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Old April 15th 10, 05:30 PM posted to
Michael Black[_2_] Michael Black[_2_] is offline
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First recorded activity by RadioBanter: Mar 2008
Posts: 619
Default Ultra Heavy BCB Dx'ing

On Thu, 15 Apr 2010, Bob Dobbs wrote:

Geoffrey S. Mendelson wrote:


don't buy a SW, especially ham, receiver and expect it to perform
well on the AM BCB.

Why not?
I didn't initially buy any of my HAM rigs for use on AMBCB,
however a couple have turned out to perform very nicely there.
They're very stable (TCXO), have adjustable IF bandwidth and shift,
one of them has a convenient band scan to spot stations,
another actually has a spectrum scope to look at the band.
And even though that band is always full at night
it helps to see what's out there during the day.

First, there was a long period when ham equipment wasn't particularly
good on AM, since most hams were using SSB. So no wider filters for
AM, sometimes there wasn't even an AM detector, and certainly no
synchronous detector that everyone seems to think should be mandatory
now. I suspect that has changed a bit recently, since some of the
techniques used to improve the design allows for adding better AM
reception without any real cost, and a lot of the ham manufacturers
like to be able to offer lots of bells and whistles, whether or not
they are needed.

Another obvious reason is that for a long time any receivers in amateur
radio equipment covered only the ham bands. That was a good thing,
since you got much better bandspread; if you wanted general coverage
you would have started with one of those to begin with. That too has
changed, now it's as easy to have a general coverage receiver as it is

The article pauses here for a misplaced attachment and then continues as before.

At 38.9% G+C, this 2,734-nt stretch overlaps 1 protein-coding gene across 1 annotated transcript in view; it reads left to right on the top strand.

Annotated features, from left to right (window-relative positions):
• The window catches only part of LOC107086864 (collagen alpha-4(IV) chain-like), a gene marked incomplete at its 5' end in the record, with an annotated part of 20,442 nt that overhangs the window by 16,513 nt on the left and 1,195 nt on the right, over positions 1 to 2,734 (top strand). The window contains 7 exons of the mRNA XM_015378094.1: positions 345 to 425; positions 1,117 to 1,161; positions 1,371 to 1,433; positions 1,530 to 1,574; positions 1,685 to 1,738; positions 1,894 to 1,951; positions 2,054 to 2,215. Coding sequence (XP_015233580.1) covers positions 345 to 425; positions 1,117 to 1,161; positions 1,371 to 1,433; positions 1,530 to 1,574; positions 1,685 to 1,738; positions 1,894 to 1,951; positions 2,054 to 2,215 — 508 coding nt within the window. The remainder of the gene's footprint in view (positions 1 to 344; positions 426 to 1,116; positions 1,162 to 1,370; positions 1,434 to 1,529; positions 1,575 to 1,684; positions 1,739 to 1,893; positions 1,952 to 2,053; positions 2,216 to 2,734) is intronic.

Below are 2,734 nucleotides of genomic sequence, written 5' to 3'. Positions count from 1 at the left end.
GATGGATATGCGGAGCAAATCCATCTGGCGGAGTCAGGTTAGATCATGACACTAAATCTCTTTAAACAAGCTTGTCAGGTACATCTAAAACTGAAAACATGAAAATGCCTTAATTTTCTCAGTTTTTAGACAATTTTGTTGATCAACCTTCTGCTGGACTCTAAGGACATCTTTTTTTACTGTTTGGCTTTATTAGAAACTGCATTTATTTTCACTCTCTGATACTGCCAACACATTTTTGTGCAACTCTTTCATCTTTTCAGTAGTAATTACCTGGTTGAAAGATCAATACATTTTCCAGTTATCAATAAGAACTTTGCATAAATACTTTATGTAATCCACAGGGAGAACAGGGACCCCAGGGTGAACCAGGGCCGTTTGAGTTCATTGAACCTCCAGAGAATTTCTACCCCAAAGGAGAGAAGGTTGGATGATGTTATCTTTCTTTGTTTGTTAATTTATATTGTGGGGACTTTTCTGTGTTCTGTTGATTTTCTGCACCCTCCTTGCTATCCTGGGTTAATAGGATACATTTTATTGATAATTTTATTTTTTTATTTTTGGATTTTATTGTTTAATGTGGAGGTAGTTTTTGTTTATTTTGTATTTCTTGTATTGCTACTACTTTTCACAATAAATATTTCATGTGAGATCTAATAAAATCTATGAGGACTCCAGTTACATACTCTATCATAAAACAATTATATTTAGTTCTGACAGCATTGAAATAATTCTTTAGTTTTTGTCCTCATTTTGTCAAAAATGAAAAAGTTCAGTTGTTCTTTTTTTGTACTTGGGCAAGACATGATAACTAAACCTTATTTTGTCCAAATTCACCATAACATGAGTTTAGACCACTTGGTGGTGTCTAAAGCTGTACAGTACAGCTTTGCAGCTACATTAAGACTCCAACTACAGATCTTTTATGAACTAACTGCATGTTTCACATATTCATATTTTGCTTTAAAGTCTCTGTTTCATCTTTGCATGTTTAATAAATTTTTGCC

to have a ham band only receiver, and again it's a selling point.

But, according to some, there may be attenuation that comes into play
on the AM broadcast band, or some other limitation as the frequency goes
down. Or, RF amplification may be left off, so the receiver can
better deal with the strong local signals.

I can't really imagine a manufacturer not using the existing receiver
circuitry for the AM broadcast band, since it's just a matter of
extending the frequency range. But maybe there are some out there
that toss in another IC for the AM band, resulting in no special
performance. I remember getting into an argument with a local about
whether their shortwave portable receiver would actually be outstanding on
the FM band. In that case, whatever great design is used on the shortwave
bands is lost, since a whole different circuit is needed for FM, and
thus they add a whole other FM receiver, usually an IC, which doesn't
have to be anything special; you are paying extra money for the shortwave,
not the FM band.

But, maybe the main reason was in the paragraph about the Superradio.
That one gets lost of praise, but it really is a pretty generic design.
The one thing it does have is a good loopstick antenna, and that's
certainly one area where ham equipment lacks. None will have any sort
of built in antenna, so one will need something external. That may often
be seen as some wire hanging off the antenna jack, and while that works, a
directional antenna is pretty useful on the AM broadcast band.

A receiver that has a built in antenna is going to be matched to that
small antenna, while a general coverage receiver with no built in antenna
may require external circuitry to best use a small antenna.